A particular benefit of nanoparticles is the opportunity to entrap APIs within their structure, providing a transient barrier for labile therapeutics as well as enhancing the bioavailability of drugs which ordinarily exhibit poor solubility. Thus nanocarriers can be used to protect drug cargos while in circulation, improving both pharmacokinetic and pharmacodynamic profiles of APIs [2–4]. Furthermore, nanoparticles have the ability to preferentially localise within the tumour tissue due to the increased permeability of the tumour microenvironment (TME) neovasculature, resulting in sustained drug release [5–7]. Essentially this means that the therapeutic window of the payload agent can be broadened by nanoformulation through simultaneous reduction in systemic toxicity and enhancement of drug efficacy. These properties are particularly appealing within the field of oncology for sustained delivery of potent cytotoxic chemotherapeutic agents [8–15].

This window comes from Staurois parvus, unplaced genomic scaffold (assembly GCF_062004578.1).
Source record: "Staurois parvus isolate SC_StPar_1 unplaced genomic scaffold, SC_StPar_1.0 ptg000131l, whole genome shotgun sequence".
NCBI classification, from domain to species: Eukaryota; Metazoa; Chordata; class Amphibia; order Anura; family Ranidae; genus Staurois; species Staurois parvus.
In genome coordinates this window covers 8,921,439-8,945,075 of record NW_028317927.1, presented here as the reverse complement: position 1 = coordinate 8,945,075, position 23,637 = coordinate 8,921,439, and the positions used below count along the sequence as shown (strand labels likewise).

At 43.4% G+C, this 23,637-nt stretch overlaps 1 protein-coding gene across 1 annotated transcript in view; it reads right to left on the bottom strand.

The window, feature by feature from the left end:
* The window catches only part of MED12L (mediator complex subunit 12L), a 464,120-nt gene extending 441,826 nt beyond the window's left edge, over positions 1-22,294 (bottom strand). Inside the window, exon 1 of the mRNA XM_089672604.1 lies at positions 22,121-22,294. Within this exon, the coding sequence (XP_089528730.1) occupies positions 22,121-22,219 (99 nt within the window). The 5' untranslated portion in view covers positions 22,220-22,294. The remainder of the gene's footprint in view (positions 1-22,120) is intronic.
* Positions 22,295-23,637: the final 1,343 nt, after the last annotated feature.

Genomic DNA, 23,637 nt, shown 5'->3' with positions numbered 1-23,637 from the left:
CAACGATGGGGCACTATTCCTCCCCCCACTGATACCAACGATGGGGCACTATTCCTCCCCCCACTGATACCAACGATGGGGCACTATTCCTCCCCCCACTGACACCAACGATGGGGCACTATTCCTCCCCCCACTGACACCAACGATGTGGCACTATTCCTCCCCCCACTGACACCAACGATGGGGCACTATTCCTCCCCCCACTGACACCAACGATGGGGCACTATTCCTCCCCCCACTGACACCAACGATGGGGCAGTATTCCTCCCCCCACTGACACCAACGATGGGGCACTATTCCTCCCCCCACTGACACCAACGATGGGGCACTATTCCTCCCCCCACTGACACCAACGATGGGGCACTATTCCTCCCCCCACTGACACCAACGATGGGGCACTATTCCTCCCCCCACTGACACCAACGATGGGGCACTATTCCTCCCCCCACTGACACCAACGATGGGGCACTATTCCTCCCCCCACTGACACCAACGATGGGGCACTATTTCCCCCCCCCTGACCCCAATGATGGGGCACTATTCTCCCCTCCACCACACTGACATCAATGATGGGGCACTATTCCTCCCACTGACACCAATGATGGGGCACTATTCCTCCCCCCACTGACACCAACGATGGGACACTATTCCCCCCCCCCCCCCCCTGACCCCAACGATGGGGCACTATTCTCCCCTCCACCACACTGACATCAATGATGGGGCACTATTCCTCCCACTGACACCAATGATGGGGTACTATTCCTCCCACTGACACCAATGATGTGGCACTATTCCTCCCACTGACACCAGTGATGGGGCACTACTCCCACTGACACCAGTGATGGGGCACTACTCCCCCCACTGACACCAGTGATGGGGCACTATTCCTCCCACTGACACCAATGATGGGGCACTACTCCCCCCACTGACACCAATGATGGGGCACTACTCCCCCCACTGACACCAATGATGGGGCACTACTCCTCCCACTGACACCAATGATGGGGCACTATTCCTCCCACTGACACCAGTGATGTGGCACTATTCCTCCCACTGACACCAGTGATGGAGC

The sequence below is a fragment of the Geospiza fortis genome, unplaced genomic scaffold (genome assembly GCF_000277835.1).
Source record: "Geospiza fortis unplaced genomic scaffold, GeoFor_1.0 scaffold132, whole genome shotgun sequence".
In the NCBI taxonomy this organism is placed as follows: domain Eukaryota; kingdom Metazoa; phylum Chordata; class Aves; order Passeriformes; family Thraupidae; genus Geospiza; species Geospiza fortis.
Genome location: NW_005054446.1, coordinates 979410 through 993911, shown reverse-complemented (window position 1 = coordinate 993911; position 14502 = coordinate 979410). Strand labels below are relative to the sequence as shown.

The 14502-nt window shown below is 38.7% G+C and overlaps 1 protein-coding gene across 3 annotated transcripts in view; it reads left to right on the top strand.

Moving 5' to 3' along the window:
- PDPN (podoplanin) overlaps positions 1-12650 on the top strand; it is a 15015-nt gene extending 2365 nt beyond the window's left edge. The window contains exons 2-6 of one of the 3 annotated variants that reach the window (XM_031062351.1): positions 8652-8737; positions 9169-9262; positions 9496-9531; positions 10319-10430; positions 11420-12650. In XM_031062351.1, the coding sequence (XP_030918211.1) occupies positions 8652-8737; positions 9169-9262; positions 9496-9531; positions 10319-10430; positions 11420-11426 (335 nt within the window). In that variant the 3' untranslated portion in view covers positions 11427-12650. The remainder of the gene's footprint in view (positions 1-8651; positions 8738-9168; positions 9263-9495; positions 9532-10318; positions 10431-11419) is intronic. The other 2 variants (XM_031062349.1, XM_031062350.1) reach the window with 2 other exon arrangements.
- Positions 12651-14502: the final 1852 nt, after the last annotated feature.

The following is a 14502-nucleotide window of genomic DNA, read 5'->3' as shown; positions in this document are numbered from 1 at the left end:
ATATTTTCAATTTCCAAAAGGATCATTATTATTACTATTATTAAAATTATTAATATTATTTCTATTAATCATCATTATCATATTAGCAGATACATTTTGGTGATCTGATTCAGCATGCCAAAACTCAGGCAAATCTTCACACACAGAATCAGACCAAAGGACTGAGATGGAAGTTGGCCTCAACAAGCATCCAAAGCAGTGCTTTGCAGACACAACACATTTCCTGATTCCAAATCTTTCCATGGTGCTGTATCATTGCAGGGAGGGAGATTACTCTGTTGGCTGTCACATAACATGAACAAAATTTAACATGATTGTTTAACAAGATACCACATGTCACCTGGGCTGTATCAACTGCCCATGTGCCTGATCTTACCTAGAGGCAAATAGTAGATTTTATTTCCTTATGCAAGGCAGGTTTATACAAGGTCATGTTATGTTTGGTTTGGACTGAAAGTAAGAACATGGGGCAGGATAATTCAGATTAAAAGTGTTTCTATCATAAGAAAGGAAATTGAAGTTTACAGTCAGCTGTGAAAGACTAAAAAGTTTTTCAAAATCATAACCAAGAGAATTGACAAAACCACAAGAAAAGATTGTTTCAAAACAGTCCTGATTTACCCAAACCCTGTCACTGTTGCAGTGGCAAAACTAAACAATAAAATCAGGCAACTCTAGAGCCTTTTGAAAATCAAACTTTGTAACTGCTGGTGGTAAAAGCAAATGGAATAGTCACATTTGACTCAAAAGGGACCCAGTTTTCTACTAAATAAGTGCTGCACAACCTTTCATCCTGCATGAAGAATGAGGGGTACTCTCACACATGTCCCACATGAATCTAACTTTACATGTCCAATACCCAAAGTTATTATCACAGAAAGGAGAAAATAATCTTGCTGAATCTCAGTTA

Although the majority of research has focused upon the entrapment of cytotoxic agents, nanoparticles for the intracellular delivery of proteins and small molecules is an avenue which has enormous potential. To date there are >200 FDA approved proteins and peptides to treat a variety of diseases, but efficacy is often compromised by poor penetration across biological membranes, their immunogenicity and short plasma half-life (due to inadequate stability and rapid clearance) [16]. Therefore, the entrapment of proteins and peptides within nanocarriers has potential to overcome these limitations. This can be achieved by either encapsulating the protein/peptide within the nanoparticle itself or via chemical conjugation to the particle surface [17]. Moreover, studies have shown that hydrophobic ion pairing is a method in which the solubility of charged hydrophilic molecules can be modulated, where pairing with oppositely charged counter molecules (e.g. nuclear localisation sequence) can be utilised to increase the loading of peptides and nucleic acids within nanoparticle cores [18,19].